Rick Bayless is a favorite TV chef in the Simpson house. If we can ever get back to Chicago, a visit to Frontera will be on the agenda. In lieu of a road trip, why not try out a BBQ recipe inspired by Chef Bayless?
Besides, having just entered as a competitor in the Backyard BBQ Bash, I need to practice grilling chicken. Chicken thighs are a resilient, succulent piece of chicken. That in mind, Chef Bayless has a grilled chicken recipe on his website.
I started with a couple green chilies from my garden, a bulb’s worth of unpeeled garlic cloves, and some whole peppercorns all in a non-stick pan over medium-high heat.
Once toasted, I peeled and smooshed up the garlic, along with the peppercorns and chilies to make a lumpy paste for the chicken thighs.
In the meantime, following Chef Bayless’ recipe for the escabeche sauce, I toasted three large Anaheim peppers , peeled them, and then cooked them in a non-stick skilled with half a chopped white onion, chicken broth, apple cider vinegar, cilantro, salt and pepper.
The only omission from his recipe was the pickled red onions, since I wanted more of a salsa verde flavor with the acidity of the vinegar without the heavy saltiness of the pickled onions. It simmered for a while, and I would thin it out lightly with some broth and vinegar as it thickened.
According to the super-accurate Wikipedia website, Mexican-style Escabeche is an acidic and peppery presentation of meat. It sounds like it can be a loosely-defined term that covers many types of sauces, particularly with respect to the regional influence.
In parallel to this entire adventure, I decided to crack open my home brew kit and make some brown ale. After cooking it all down, I had to wait for the wort to chill enough for the yeast. Combined with the garlic, peppers, onions, etc., the brewing beer aromas made for a very delightful scent throughout the house.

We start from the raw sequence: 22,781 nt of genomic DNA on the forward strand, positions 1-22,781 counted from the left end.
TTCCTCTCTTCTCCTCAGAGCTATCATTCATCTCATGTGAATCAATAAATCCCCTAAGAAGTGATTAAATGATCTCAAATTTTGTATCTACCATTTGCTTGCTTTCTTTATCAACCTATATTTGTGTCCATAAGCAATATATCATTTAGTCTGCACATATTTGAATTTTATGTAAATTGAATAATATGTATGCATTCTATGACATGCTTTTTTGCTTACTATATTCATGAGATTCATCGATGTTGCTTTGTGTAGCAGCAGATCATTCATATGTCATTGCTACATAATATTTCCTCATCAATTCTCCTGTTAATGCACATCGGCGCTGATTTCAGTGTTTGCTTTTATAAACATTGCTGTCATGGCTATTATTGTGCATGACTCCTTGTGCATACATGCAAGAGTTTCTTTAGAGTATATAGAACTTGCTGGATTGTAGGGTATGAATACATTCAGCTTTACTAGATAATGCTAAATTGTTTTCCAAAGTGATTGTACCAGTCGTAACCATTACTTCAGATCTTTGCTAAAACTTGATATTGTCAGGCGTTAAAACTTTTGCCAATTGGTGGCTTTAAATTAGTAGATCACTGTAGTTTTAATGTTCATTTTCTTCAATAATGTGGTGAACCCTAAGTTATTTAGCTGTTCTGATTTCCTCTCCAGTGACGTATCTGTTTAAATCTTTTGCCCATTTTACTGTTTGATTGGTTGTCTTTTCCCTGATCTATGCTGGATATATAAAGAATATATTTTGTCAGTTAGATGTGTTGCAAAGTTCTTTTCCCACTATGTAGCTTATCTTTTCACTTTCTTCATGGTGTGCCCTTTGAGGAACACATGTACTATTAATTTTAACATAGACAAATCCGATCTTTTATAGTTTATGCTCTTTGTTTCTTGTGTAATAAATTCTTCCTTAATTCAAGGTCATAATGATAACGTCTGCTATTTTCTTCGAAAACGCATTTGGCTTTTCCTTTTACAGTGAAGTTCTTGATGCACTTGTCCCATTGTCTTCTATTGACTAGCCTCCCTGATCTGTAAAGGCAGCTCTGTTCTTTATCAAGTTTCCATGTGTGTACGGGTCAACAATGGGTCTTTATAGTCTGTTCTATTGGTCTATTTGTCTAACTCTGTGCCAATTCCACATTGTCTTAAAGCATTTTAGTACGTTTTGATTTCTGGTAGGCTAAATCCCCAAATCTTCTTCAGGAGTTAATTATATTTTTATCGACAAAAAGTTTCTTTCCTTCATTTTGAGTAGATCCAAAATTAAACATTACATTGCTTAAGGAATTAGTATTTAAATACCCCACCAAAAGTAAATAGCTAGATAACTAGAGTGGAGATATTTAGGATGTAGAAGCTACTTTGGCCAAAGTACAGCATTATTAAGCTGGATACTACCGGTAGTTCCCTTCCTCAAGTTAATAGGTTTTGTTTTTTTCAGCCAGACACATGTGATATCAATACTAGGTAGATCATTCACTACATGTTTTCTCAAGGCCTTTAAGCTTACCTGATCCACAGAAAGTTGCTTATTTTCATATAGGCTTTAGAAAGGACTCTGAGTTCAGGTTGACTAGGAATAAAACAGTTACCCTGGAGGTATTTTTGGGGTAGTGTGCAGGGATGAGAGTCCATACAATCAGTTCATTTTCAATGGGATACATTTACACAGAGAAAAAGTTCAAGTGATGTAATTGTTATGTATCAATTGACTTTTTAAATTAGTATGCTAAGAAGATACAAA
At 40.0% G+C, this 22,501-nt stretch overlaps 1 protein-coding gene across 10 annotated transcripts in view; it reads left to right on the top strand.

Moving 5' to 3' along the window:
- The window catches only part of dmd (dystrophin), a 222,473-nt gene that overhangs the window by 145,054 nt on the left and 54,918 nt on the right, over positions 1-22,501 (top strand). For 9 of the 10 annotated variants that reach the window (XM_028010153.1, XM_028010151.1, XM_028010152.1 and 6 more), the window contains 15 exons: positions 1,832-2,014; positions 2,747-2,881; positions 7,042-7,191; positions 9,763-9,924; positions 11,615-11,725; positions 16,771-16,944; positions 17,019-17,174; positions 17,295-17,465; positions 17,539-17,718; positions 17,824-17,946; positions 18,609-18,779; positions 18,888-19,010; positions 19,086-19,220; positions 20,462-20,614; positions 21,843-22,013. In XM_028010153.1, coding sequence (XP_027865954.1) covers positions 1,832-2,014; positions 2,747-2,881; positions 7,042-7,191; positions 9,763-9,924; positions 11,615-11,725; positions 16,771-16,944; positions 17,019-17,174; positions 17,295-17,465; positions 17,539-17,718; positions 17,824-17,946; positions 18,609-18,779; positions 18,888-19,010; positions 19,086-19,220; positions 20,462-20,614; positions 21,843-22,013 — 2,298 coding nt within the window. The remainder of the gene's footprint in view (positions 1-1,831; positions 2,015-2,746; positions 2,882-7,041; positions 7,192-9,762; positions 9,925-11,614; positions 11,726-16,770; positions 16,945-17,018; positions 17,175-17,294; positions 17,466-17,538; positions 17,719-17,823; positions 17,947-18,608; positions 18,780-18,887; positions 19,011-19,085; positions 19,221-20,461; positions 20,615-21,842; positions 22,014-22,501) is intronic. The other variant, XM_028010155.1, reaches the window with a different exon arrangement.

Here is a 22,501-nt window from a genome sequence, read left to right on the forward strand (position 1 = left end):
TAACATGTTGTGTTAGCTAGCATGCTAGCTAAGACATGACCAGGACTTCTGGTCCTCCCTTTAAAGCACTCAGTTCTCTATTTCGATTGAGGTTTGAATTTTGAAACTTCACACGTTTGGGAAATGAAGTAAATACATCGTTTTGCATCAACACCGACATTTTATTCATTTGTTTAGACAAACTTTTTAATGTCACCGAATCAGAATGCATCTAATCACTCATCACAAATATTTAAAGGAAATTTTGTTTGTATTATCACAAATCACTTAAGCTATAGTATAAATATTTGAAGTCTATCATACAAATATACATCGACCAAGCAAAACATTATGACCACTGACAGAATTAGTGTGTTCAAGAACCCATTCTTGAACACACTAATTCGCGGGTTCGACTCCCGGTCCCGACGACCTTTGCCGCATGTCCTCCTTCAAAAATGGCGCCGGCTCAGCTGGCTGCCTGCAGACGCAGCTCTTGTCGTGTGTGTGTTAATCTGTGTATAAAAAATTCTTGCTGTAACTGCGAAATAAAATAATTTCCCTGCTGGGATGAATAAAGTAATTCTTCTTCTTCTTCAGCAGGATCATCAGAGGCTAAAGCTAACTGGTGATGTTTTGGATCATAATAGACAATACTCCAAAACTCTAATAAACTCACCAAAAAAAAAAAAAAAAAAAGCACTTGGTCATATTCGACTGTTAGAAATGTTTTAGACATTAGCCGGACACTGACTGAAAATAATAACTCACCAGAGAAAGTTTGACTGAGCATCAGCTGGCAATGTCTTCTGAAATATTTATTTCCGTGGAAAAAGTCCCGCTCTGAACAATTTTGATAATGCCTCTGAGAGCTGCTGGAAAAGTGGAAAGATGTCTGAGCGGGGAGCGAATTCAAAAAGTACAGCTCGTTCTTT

I put about two thirds of the paste onto the chicken thighs, with the other third going into the escabeche sauce.
Each went on the grill over semi-direct heat, skin and paste side up.
Twenty minutes later or so, I flipped the chicken to skin side down.
Plating is simple. The sauce is thick and glorious.
The pepper and onion sauce was wonderful. The tartness and acidity of the vinegar cut the spice from the peppers and peppercorns, while the texture of the onions and peppers was reminiscent of a chunky yet smooth verde salsa. This sauce alone would work on tacos, fajitas, enchiladas, etc.
You might think that chicken with a garlic paste on it would be overwhelming, but it provided a mellow, savory flavor. (I don’t eat chicken skin anyway.) It was moist and delicious, and even my kids ate it.
Epilogue: The next day we made quesadillas with the pepper sauce and pulled chicken, along with Mexican cheese blend, a sprinkle of Parmesan, and a wheat tortilla. After 15 minutes in the oven… Exquisite.